Tracking the success rate of outreach efforts such as calls, emails, and meeting invitations makes it possible to assess what which communication channels and messages appeal to lead contacts.

6. Activity.

Sometimes a lack of sales results isn’t because sales personnel haven’t used effective tactics, but because they haven’t used them enough. Understanding the amount of activity required to hit desired sales enables managers to make informed decisions on issues such as staffing, performance evaluation, time management training, and lead acquisition investment. Integrating CRM systems with email and phone system software dramatically lessens the effort required to record outreach activity.

7. Quotes/proposals.

Few benchmarks in the sales cycle are as clear-cut as presenting a pricing proposal. Tracking quotes not only operates as a secondary metric for qualifying the relevance of individual lead sources, it serves as an important predictor of future sales results.

8. Sales/revenue.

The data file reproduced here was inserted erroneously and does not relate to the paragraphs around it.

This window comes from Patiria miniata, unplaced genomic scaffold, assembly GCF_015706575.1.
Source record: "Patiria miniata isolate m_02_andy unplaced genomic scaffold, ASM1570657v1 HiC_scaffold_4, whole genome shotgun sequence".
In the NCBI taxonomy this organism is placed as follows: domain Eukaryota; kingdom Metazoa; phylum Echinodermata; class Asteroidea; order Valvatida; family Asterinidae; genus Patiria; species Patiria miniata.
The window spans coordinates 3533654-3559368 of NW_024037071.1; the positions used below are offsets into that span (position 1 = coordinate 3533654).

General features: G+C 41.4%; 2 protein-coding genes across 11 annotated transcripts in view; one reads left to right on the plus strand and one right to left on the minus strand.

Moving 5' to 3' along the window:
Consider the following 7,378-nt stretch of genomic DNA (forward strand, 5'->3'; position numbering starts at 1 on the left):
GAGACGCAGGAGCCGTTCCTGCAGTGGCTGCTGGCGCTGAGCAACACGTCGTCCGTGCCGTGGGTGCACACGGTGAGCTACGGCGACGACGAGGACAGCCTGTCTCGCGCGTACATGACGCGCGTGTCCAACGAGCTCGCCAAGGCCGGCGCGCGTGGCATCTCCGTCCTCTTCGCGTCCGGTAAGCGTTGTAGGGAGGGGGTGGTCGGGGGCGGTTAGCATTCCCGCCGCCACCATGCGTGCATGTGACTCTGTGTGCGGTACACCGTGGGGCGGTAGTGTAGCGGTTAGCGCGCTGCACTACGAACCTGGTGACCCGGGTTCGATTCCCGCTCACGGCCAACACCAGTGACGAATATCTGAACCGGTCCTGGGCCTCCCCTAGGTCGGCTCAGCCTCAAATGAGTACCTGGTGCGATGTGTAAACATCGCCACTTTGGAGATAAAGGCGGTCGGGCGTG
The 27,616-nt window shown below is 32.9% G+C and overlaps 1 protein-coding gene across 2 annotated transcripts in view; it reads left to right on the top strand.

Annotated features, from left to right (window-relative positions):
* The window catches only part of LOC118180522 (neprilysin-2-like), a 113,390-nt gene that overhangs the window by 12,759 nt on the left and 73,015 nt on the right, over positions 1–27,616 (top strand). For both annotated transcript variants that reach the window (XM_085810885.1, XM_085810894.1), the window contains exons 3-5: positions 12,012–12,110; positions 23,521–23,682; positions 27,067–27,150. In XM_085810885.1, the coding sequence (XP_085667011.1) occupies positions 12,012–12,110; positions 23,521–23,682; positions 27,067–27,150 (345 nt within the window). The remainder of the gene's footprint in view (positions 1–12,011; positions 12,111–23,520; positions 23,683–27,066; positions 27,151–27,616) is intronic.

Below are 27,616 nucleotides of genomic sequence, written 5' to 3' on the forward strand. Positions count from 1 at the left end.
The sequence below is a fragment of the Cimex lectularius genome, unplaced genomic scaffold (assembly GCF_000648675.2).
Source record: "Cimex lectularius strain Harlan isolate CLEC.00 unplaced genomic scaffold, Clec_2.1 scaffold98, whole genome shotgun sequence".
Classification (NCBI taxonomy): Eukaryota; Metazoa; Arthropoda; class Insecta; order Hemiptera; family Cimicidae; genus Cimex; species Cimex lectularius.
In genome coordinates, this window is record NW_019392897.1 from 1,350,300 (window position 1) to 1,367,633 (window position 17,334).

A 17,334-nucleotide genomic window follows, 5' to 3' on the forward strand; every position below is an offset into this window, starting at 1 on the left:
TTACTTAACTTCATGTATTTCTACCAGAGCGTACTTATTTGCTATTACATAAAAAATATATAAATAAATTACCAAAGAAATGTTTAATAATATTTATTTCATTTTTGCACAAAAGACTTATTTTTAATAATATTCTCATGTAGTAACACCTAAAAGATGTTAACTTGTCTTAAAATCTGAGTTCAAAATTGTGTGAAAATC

You didn’t think we’d forget to mention sales and revenue as a KPI did you? The importance of tracking sales and revenue numbers is obvious. But given its obvious importance, it begs the question: Why are sales and revenue numbers so often buried in the private spreadsheets of managers and salespeople? Transparency in sales and revenue reporting inspires competition and accountability, and allows individual sales people to understand how their personal contributions impact the group.

9. Close rate.

Understanding the close rates for leads, qualified prospects, and proposals is a fundamental step in sales forecasting. Additionally, monitoring close rates can help identify where training and other resources can be applied to increase overall revenue.

10. Sales cycle time.

Effective sales forecasting requires estimates not only for “how much,” but “when.” Consulting historical information about sales cycle times can provide a counter-balance in cases where overly optimistic projections from sales personnel make accurate forecasting difficult.

11. Total customer acquisition costs.

Total customer acquisition costs capture the cost of originating the lead, but also the cost of all the activity related to pursuing the sale. Identifying total customer acquisition costs might seem prohibitively difficult. But for organizations who’ve enabled automated tracking of email and phone lead contact, coming up with workable total customer acquisition numbers can be as simple as establishing benchmark cost estimates for common lead management activities and allowing CRM software to sum these costs as the level of the individual lead.

12. Expected customer value.